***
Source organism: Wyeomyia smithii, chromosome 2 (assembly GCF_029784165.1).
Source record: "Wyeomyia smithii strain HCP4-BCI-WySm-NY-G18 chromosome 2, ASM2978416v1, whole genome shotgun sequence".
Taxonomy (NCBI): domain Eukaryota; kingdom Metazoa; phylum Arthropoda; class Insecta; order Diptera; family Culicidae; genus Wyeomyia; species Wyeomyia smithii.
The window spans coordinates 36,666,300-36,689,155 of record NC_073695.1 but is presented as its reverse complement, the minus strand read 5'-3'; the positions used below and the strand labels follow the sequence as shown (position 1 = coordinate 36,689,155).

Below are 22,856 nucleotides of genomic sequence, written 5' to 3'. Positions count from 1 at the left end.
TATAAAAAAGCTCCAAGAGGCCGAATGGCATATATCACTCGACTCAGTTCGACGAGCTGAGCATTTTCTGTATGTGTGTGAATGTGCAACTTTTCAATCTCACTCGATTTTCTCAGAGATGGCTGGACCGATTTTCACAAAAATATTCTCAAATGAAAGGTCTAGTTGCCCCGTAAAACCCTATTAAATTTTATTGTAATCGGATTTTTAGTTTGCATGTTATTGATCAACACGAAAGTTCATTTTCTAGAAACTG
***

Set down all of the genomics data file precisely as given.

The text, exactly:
Source organism: Wyeomyia smithii, chromosome 2 (assembly GCF_029784165.1).
Source record: "Wyeomyia smithii strain HCP4-BCI-WySm-NY-G18 chromosome 2, ASM2978416v1, whole genome shotgun sequence".
Taxonomy (NCBI): domain Eukaryota; kingdom Metazoa; phylum Arthropoda; class Insecta; order Diptera; family Culicidae; genus Wyeomyia; species Wyeomyia smithii.
The window spans coordinates 36,666,300-36,689,155 of record NC_073695.1 but is presented as its reverse complement, the minus strand read 5'-3'; the positions used below and the strand labels follow the sequence as shown (position 1 = coordinate 36,689,155).

Below are 22,856 nucleotides of genomic sequence, written 5' to 3'. Positions count from 1 at the left end.
TATAAAAAAGCTCCAAGAGGCCGAATGGCATATATCACTCGACTCAGTTCGACGAGCTGAGCATTTTCTGTATGTGTGTGAATGTGCAACTTTTCAATCTCACTCGATTTTCTCAGAGATGGCTGGACCGATTTTCACAAAAATATTCTCAAATGAAAGGTCTAGTTGCCCCGTAAAACCCTATTAAATTTTATTGTAATCGGATTTTTAGTTTGCATGTTATTGATCAACACGAAAGTTCATTTTCTAGAAACTG